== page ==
36. As Laws LJ observed  QB 1440, 1454, para 27, Shelter's experience is that there is no realistic prospect of a destitute asylum-seeker obtaining accommodation through a charity. Unless he has family or friends to provide him with accommodation or with funds, he will have to sleep rough. Clients in that situation who come to Shelter for advice are frequently cold, tired, and hungry and have not had access to washing facilities. They display varying degrees of desperation and humiliation as well as mental and physical illnesses. Mr Hugo Tristram of the Refugee Council described the facilities which are available in the council's day centre. Breakfast and a hot lunch are available on weekdays, except for Wednesdays when there are sandwiches. Four showers provide limited washing facilities. The centre is closed in the evenings and at weekends. Despite extensive inquiries the Council has had very limited success in obtaining accommodation for asylum-seekers. For the most part they sleep outside their offices, in doorways or telephone boxes with not enough blankets or clothing to keep them warm. They are often lonely and frightened and feel distressed and humiliated.
37. Part VI of the1999 Act established a new scheme of support for asylum-seekers which was separate from the existing benefits system. The aim was to exclude asylum-seekers and their dependants from mainstream social security, housing and other assistance. It substituted an alternative system of support that was to be provided to those asylum-seekers and their dependants who were considered by the Secretary of State to be destitute. Support under this system was to be provided directly by the Secretary of State or through arrangements made with local authorities and others such as registered housing associations.
38. Section 95 defines the categories of persons to whom support may be provided under Part VI of the Act. Power is given to the Secretary of State to provide support to asylum-seekers and their dependants who appear to him to be destitute. The test of destitution for this purpose is based on the concepts of adequate accommodation and essential living needs. Subsections (1) to (3) of this section are in these terms:
Section 44(6) of the 2002 Act contains an amended definition of what constitutes destitution for the purposes of section 95 of the 1999 Act which substitutes "food and other essential items" for "essential living needs", but it has not yet been brought into force. Section 98 of the 1999 Act supplements the provisions of section 95 by giving power to the Secretary of State to provide temporary support to asylum-seekers or their dependants who it appears to him may be destitute until he is able to determine whether he has power to provide support to them under section 95.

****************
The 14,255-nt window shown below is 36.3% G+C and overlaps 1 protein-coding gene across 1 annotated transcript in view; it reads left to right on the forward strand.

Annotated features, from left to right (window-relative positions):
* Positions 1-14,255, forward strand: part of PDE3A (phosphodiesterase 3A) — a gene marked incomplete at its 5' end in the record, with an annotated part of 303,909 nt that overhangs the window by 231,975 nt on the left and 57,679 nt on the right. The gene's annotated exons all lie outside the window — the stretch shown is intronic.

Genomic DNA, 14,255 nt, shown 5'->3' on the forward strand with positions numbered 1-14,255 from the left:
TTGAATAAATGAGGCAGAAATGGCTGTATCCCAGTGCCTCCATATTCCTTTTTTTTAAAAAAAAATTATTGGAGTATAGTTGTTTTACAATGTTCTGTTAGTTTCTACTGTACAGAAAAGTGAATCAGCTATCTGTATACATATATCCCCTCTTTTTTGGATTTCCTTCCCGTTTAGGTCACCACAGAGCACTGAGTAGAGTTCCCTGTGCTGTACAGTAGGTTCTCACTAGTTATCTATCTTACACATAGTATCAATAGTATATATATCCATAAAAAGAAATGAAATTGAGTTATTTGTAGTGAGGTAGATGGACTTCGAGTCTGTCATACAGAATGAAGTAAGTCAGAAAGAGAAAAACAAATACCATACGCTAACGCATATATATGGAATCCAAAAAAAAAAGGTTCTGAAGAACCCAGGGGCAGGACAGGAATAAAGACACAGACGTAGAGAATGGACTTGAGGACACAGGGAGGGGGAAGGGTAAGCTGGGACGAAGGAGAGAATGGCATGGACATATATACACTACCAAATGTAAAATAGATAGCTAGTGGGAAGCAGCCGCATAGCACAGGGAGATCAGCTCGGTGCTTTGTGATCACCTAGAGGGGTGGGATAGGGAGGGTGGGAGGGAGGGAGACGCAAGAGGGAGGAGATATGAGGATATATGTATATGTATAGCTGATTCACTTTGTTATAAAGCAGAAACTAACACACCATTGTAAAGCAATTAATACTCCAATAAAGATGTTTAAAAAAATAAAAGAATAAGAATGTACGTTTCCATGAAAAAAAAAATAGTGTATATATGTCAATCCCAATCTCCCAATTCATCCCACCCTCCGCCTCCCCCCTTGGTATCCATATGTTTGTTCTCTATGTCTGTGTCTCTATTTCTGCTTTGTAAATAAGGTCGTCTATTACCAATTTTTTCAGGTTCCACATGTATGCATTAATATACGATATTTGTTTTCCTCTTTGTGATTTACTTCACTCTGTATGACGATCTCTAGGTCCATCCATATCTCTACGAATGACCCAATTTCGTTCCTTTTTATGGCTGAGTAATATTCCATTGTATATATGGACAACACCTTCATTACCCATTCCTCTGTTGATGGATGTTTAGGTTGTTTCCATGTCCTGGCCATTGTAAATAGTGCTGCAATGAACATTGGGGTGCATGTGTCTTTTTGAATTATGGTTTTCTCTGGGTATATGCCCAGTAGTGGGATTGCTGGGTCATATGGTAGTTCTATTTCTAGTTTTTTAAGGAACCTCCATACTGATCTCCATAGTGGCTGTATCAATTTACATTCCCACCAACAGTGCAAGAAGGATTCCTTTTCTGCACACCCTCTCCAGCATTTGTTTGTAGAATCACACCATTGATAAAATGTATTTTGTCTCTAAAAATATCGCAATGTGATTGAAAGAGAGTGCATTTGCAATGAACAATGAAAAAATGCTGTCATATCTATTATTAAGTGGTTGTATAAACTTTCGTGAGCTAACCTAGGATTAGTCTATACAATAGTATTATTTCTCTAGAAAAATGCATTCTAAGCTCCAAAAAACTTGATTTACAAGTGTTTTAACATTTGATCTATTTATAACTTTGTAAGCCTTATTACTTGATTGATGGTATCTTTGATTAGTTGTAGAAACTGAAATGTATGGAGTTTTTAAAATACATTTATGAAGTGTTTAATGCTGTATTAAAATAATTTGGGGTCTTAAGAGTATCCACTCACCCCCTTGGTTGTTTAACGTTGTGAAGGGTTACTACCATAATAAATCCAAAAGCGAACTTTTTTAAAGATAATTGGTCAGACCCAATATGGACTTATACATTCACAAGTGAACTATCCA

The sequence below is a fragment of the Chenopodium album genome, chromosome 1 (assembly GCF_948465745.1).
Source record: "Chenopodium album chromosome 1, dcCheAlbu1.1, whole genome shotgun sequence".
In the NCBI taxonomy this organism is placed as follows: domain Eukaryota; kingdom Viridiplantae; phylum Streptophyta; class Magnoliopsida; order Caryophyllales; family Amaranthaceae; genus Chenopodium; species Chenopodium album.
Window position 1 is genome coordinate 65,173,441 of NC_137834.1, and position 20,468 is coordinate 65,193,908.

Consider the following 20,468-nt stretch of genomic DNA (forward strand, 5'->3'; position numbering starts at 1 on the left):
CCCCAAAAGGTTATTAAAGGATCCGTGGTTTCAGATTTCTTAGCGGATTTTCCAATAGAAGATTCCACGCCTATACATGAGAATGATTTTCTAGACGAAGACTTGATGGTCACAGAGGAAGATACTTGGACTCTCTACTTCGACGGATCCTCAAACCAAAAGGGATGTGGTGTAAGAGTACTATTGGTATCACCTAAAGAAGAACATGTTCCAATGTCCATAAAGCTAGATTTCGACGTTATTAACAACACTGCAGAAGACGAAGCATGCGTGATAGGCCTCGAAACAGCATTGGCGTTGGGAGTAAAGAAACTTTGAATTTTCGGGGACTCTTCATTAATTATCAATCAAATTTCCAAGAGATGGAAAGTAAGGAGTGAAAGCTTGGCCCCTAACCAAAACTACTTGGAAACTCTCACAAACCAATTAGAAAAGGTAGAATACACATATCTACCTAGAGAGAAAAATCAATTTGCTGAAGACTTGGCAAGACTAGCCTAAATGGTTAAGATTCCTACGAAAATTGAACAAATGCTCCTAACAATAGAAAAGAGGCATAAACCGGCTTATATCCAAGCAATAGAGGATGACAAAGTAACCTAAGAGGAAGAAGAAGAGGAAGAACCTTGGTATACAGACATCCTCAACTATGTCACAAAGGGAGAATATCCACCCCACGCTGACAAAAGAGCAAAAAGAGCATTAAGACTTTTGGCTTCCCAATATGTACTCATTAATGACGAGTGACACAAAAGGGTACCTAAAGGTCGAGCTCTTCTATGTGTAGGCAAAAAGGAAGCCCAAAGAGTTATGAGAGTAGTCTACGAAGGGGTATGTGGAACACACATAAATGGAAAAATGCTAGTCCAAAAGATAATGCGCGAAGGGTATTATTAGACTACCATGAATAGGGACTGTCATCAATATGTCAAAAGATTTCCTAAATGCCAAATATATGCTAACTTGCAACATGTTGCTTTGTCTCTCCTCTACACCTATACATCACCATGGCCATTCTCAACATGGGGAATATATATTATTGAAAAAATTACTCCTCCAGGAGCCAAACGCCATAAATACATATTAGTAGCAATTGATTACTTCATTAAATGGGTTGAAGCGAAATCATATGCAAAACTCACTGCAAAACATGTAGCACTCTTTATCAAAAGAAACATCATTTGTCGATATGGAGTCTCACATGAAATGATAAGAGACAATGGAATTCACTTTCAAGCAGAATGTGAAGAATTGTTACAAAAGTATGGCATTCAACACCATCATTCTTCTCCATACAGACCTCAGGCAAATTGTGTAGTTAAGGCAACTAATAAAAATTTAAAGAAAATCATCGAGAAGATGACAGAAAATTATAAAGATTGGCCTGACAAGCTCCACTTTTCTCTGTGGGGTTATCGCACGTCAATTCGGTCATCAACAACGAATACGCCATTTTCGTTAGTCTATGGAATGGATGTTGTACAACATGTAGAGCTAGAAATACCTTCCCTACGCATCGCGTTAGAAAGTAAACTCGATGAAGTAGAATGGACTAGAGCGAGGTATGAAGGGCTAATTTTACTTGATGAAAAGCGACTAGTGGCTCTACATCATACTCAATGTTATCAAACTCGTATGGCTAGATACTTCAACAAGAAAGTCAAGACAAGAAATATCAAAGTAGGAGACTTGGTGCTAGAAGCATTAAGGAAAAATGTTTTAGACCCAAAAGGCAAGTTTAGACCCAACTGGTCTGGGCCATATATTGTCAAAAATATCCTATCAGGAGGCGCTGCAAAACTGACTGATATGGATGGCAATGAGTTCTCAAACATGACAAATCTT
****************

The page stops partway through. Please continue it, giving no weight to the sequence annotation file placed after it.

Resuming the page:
39. The system of support that Part VI of the1999 Act laid down remains in force for those who can satisfy the Secretary of State that their claim for asylum was made as soon as reasonably practicable after their arrival in the United Kingdom. In practice a claim which is made to an immigration officer at the port of arrival will always satisfy this test. But their Lordships were provided with statistics which showed that the number of applications that were decided at the port of entry as opposed to those decided in country is relatively low (eg in 2003, 30% at the port and 70% in country). A claim made after the person has passed the point of immigration control is likely to be regarded as having been made too late, unless there are special circumstances. Asylum-seekers who fall into this category are now subject to the provisions of section 55 of the 2002 Act, the relevant provisions of which are as follows:
40. Section 55(5)(a) of the 2002 Act, whose provisions lie at the heart of this case, must be read together with section 6(1) of the Human Rights Act 1998 which provides that it is unlawful for a public authority to act in a way that is incompatible with a Convention right. The Secretary of State is, of course, a public authority for the purposes of that subsection. The purpose of section 55(5)(a) is to enable the Secretary of State to provide support where a failure to do so would result in a breach of section 6(1) of the Human Rights Act 1998 because he has acted in a way which is incompatible with a person's Convention rights. Section 55(5)(a) does not extend to local authorities. The Joint Committee on Human Rights said in para 8 of its 23rd Report of the Session 2001-2002 (HL Paper 176: HC 1255) that they found it difficult to imagine a case where a person could be destitute as defined by what is now section 44(6) of the 2002 Act without giving rise to a threat of a violation of articles 3 and/or 8 of the Convention. The same comment could be made under reference to the original definition of the word "destitute" in section 95(3) which, as I have already mentioned, remains in force.